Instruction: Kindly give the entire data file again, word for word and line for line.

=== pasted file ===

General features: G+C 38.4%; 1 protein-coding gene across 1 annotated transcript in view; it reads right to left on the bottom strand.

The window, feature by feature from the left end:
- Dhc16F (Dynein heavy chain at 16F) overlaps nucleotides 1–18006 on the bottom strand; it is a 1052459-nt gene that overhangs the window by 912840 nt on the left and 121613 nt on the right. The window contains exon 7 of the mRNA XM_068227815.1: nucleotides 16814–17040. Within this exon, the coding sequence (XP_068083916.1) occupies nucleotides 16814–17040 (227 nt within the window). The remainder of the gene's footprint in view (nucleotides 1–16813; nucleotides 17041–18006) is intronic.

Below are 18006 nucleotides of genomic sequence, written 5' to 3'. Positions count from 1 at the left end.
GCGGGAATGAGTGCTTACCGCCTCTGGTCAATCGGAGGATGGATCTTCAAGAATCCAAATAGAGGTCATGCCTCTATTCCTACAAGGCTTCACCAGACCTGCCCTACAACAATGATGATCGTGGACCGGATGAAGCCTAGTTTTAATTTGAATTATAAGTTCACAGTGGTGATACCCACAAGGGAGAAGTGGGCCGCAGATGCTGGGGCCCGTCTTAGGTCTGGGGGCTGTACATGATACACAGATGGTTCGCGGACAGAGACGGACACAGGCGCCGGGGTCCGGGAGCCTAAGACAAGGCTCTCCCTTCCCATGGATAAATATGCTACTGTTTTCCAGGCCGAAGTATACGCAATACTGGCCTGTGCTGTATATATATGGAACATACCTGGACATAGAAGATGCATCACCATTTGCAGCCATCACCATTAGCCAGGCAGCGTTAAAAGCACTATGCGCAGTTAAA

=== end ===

General features: G+C 38.4%; 1 protein-coding gene across 1 annotated transcript in view; it reads right to left on the bottom strand.

The window, feature by feature from the left end:
- Dhc16F (Dynein heavy chain at 16F) overlaps nucleotides 1–18006 on the bottom strand; it is a 1052459-nt gene that overhangs the window by 912840 nt on the left and 121613 nt on the right. The window contains exon 7 of the mRNA XM_068227815.1: nucleotides 16814–17040. Within this exon, the coding sequence (XP_068083916.1) occupies nucleotides 16814–17040 (227 nt within the window). The remainder of the gene's footprint in view (nucleotides 1–16813; nucleotides 17041–18006) is intronic.

Below are 18006 nucleotides of genomic sequence, written 5' to 3'. Positions count from 1 at the left end.
GCGGGAATGAGTGCTTACCGCCTCTGGTCAATCGGAGGATGGATCTTCAAGAATCCAAATAGAGGTCATGCCTCTATTCCTACAAGGCTTCACCAGACCTGCCCTACAACAATGATGATCGTGGACCGGATGAAGCCTAGTTTTAATTTGAATTATAAGTTCACAGTGGTGATACCCACAAGGGAGAAGTGGGCCGCAGATGCTGGGGCCCGTCTTAGGTCTGGGGGCTGTACATGATACACAGATGGTTCGCGGACAGAGACGGACACAGGCGCCGGGGTCCGGGAGCCTAAGACAAGGCTCTCCCTTCCCATGGATAAATATGCTACTGTTTTCCAGGCCGAAGTATACGCAATACTGGCCTGTGCTGTATATATATGGAACATACCTGGACATAGAAGATGCATCACCATTTGCAGCCATCACCATTAGCCAGGCAGCGTTAAAAGCACTATGCGCAGTTAAA